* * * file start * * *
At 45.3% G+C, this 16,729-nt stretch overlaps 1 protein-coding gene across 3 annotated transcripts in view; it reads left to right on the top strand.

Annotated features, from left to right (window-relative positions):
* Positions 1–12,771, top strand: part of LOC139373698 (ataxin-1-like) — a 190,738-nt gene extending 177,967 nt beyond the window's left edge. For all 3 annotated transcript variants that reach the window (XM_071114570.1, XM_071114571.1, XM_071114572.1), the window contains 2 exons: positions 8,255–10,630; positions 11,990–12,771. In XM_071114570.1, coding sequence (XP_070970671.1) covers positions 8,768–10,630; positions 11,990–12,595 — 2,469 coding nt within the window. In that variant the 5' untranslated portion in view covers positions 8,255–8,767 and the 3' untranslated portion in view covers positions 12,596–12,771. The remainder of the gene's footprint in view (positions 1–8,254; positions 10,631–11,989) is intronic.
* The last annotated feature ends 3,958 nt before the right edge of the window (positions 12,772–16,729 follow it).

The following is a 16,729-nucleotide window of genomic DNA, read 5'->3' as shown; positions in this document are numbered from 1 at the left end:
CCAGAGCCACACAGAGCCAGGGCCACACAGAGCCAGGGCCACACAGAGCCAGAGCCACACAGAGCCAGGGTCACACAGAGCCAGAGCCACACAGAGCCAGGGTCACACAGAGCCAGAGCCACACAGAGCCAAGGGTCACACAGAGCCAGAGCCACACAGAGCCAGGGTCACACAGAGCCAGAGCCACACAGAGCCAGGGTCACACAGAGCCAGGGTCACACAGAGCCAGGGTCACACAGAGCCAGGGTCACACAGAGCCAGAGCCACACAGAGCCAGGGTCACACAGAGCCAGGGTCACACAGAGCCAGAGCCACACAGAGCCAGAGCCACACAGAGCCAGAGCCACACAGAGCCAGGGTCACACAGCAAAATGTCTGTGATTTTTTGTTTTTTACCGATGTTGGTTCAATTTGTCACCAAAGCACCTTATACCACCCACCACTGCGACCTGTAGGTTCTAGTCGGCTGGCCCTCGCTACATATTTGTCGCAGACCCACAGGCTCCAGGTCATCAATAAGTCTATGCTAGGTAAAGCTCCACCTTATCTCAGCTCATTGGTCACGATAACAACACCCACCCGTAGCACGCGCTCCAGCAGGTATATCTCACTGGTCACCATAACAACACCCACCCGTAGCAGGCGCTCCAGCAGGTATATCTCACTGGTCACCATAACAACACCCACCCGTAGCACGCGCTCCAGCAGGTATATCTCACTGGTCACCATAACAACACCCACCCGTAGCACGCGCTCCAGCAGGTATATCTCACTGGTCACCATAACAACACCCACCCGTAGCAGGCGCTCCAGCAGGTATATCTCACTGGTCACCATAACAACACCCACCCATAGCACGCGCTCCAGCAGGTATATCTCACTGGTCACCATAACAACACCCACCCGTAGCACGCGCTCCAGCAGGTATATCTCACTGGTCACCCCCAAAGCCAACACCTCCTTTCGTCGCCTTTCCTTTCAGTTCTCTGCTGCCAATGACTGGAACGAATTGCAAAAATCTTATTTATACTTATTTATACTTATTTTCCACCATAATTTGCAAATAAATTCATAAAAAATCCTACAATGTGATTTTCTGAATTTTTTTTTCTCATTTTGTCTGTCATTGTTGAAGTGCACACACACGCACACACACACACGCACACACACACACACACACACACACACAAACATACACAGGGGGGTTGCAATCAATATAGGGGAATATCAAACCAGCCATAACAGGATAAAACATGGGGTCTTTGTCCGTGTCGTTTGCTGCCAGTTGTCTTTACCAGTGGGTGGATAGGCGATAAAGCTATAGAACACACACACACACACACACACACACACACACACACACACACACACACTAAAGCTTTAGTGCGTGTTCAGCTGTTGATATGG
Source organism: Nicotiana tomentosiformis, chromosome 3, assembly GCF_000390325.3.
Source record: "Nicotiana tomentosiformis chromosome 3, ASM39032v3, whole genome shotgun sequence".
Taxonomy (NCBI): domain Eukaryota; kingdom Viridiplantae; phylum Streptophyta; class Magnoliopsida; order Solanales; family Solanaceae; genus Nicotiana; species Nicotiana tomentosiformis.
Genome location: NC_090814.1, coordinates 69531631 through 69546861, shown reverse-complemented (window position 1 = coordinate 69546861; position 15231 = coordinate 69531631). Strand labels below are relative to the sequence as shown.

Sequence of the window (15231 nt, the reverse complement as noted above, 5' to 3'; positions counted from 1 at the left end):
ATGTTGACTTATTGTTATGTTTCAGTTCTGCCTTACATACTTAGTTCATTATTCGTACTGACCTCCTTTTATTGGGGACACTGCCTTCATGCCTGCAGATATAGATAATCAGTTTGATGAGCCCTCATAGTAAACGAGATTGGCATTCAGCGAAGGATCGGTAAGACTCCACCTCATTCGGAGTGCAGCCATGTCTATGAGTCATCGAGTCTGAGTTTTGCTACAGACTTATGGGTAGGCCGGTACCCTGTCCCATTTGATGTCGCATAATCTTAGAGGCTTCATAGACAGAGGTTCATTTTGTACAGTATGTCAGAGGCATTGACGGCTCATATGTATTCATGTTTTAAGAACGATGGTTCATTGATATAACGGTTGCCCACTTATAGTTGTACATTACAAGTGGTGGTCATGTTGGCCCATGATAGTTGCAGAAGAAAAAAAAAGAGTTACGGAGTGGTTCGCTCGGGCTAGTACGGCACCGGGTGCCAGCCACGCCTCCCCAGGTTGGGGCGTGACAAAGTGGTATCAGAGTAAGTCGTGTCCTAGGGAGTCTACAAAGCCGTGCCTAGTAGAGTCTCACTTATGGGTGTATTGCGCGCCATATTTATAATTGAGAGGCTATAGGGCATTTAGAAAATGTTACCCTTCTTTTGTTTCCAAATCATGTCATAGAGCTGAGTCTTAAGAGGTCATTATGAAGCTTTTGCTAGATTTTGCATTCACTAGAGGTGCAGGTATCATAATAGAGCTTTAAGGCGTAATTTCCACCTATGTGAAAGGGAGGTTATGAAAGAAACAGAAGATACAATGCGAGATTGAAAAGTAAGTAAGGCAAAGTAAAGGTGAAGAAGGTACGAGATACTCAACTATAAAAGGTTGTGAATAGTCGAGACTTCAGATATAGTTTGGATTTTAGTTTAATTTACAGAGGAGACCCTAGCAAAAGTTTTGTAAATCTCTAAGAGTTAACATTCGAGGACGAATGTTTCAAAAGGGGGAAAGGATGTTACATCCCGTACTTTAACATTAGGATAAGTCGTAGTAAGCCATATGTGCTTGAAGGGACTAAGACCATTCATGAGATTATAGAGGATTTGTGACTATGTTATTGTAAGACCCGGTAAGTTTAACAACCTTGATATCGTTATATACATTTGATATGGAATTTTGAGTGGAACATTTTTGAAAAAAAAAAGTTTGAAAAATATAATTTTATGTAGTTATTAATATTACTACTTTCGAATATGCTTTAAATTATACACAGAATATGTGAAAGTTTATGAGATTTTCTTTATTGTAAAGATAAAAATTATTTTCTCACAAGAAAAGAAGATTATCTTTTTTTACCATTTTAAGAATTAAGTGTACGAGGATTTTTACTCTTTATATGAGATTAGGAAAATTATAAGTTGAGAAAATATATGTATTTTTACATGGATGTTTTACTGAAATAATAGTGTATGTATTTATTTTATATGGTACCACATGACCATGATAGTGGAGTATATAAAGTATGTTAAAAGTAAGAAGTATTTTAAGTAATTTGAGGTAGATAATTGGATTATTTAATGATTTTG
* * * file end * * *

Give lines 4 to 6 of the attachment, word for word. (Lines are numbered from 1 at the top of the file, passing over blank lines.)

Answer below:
* The last annotated feature ends 3,958 nt before the right edge of the window (positions 12,772–16,729 follow it).

The following is a 16,729-nucleotide window of genomic DNA, read 5'->3' as shown; positions in this document are numbered from 1 at the left end:
CCAGAGCCACACAGAGCCAGGGCCACACAGAGCCAGGGCCACACAGAGCCAGAGCCACACAGAGCCAGGGTCACACAGAGCCAGAGCCACACAGAGCCAGGGTCACACAGAGCCAGAGCCACACAGAGCCAAGGGTCACACAGAGCCAGAGCCACACAGAGCCAGGGTCACACAGAGCCAGAGCCACACAGAGCCAGGGTCACACAGAGCCAGGGTCACACAGAGCCAGGGTCACACAGAGCCAGGGTCACACAGAGCCAGAGCCACACAGAGCCAGGGTCACACAGAGCCAGGGTCACACAGAGCCAGAGCCACACAGAGCCAGAGCCACACAGAGCCAGAGCCACACAGAGCCAGGGTCACACAGCAAAATGTCTGTGATTTTTTGTTTTTTACCGATGTTGGTTCAATTTGTCACCAAAGCACCTTATACCACCCACCACTGCGACCTGTAGGTTCTAGTCGGCTGGCCCTCGCTACATATTTGTCGCAGACCCACAGGCTCCAGGTCATCAATAAGTCTATGCTAGGTAAAGCTCCACCTTATCTCAGCTCATTGGTCACGATAACAACACCCACCCGTAGCACGCGCTCCAGCAGGTATATCTCACTGGTCACCATAACAACACCCACCCGTAGCAGGCGCTCCAGCAGGTATATCTCACTGGTCACCATAACAACACCCACCCGTAGCACGCGCTCCAGCAGGTATATCTCACTGGTCACCATAACAACACCCACCCGTAGCACGCGCTCCAGCAGGTATATCTCACTGGTCACCATAACAACACCCACCCGTAGCAGGCGCTCCAGCAGGTATATCTCACTGGTCACCATAACAACACCCACCCATAGCACGCGCTCCAGCAGGTATATCTCACTGGTCACCATAACAACACCCACCCGTAGCACGCGCTCCAGCAGGTATATCTCACTGGTCACCCCCAAAGCCAACACCTCCTTTCGTCGCCTTTCCTTTCAGTTCTCTGCTGCCAATGACTGGAACGAATTGCAAAAATCTTATTTATACTTATTTATACTTATTTTCCACCATAATTTGCAAATAAATTCATAAAAAATCCTACAATGTGATTTTCTGAATTTTTTTTTCTCATTTTGTCTGTCATTGTTGAAGTGCACACACACGCACACACACACACGCACACACACACACACACACACACACACAAACATACACAGGGGGGTTGCAATCAATATAGGGGAATATCAAACCAGCCATAACAGGATAAAACATGGGGTCTTTGTCCGTGTCGTTTGCTGCCAGTTGTCTTTACCAGTGGGTGGATAGGCGATAAAGCTATAGAACACACACACACACACACACACACACACACACACACACACACACACACTAAAGCTTTAGTGCGTGTTCAGCTGTTGATATGG